During the frigid winter months, many people tend to abandon regular exercise, especially those whose workouts usually include walking, running or biking outside. But choosing to brave the weather rather than staying in and snuggling under a blanket offers important health benefits for almost everyone, according to advice from health experts at Harvard Medical School.
In some ways, winter workouts can offer advantages you don’t get from exercising in the summer – for instance, cold weather may actually help to improve endurance. Studies also have shown that exercising in the cold can transform white fat, specifically belly and thigh fat, into calorie-burning brown fat.
In addition, outdoor winter workouts provide exposure to sunlight, which may ward off seasonal affective disorder [SAD], a type of depression that some people experience during the winter months. And sunlight is a critical source of Vitamin D to help keep bones strong.
At a time of year when colds and flu are rampant, outdoor exercise also provides a boost to the immune system to keep those illnesses at bay. Along with a rush of fresh winter air, outdoor workouts provide the brain with a burst of the “feel-good” chemicals serotonin and dopamine, which help to ease stress and anxiety while increasing feelings of well-being.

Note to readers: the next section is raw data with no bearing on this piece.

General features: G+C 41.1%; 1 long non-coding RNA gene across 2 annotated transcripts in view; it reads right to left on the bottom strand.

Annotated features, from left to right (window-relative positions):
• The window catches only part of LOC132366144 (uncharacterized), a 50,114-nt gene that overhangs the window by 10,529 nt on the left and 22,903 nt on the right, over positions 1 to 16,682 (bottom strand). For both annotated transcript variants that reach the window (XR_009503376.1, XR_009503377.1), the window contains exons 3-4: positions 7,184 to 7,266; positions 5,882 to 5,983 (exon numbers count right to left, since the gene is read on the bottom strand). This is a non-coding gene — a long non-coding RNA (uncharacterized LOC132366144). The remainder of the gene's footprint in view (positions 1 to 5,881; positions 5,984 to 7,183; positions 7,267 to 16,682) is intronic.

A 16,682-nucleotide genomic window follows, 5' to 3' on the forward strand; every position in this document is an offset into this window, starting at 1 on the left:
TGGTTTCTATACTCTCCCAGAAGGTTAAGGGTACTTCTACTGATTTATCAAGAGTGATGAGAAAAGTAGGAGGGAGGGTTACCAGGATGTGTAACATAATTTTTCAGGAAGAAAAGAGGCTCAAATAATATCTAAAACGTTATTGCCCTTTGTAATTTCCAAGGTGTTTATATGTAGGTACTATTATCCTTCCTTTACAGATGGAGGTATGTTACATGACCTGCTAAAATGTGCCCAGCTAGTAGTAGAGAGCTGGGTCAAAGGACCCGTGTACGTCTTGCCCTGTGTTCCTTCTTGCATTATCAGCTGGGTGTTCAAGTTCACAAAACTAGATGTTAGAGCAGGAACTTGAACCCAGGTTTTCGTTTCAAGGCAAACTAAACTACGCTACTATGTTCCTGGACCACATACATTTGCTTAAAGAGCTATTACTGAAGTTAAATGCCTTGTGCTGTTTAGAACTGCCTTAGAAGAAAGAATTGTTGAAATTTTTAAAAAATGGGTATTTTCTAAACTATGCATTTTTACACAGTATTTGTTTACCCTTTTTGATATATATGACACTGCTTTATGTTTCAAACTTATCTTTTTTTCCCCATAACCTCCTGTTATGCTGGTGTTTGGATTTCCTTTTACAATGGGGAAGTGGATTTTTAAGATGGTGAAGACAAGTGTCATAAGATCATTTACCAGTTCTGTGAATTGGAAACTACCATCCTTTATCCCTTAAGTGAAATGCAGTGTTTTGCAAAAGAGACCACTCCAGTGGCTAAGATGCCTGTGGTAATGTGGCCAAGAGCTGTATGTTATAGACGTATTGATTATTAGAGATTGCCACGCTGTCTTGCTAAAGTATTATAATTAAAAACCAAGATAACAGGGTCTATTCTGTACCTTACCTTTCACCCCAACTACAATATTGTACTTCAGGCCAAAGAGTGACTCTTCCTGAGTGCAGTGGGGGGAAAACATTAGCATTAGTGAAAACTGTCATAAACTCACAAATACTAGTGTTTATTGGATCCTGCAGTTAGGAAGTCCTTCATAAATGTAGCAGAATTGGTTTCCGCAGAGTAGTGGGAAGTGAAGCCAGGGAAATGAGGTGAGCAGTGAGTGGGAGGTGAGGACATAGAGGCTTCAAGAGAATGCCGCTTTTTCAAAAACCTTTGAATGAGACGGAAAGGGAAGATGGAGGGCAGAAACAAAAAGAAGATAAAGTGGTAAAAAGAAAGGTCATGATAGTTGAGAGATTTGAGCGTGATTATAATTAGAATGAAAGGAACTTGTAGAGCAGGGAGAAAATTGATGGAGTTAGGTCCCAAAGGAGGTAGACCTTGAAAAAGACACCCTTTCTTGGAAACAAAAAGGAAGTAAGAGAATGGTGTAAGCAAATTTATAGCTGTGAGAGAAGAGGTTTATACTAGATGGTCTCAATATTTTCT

While cold-weather exercise is safe for most people, those with certain conditions, such as asthma or heart problems, should check with their doctors to review any special precautions needed. Cold muscles are also at greater risks for strains and sprains, so warming up before an outdoor workout and stretching afterward are especially important.
Rarely, exercising in cold weather can increase the risk of hypothermia, or abnormally low body temperature. Seek emergency care immediately if hypothermia symptoms such as intense shivering, extreme fatigue, slurred speech or loss of coordination occur. Important safety precautions also include letting someone know when you’re heading out, and carrying a fully charged cell phone.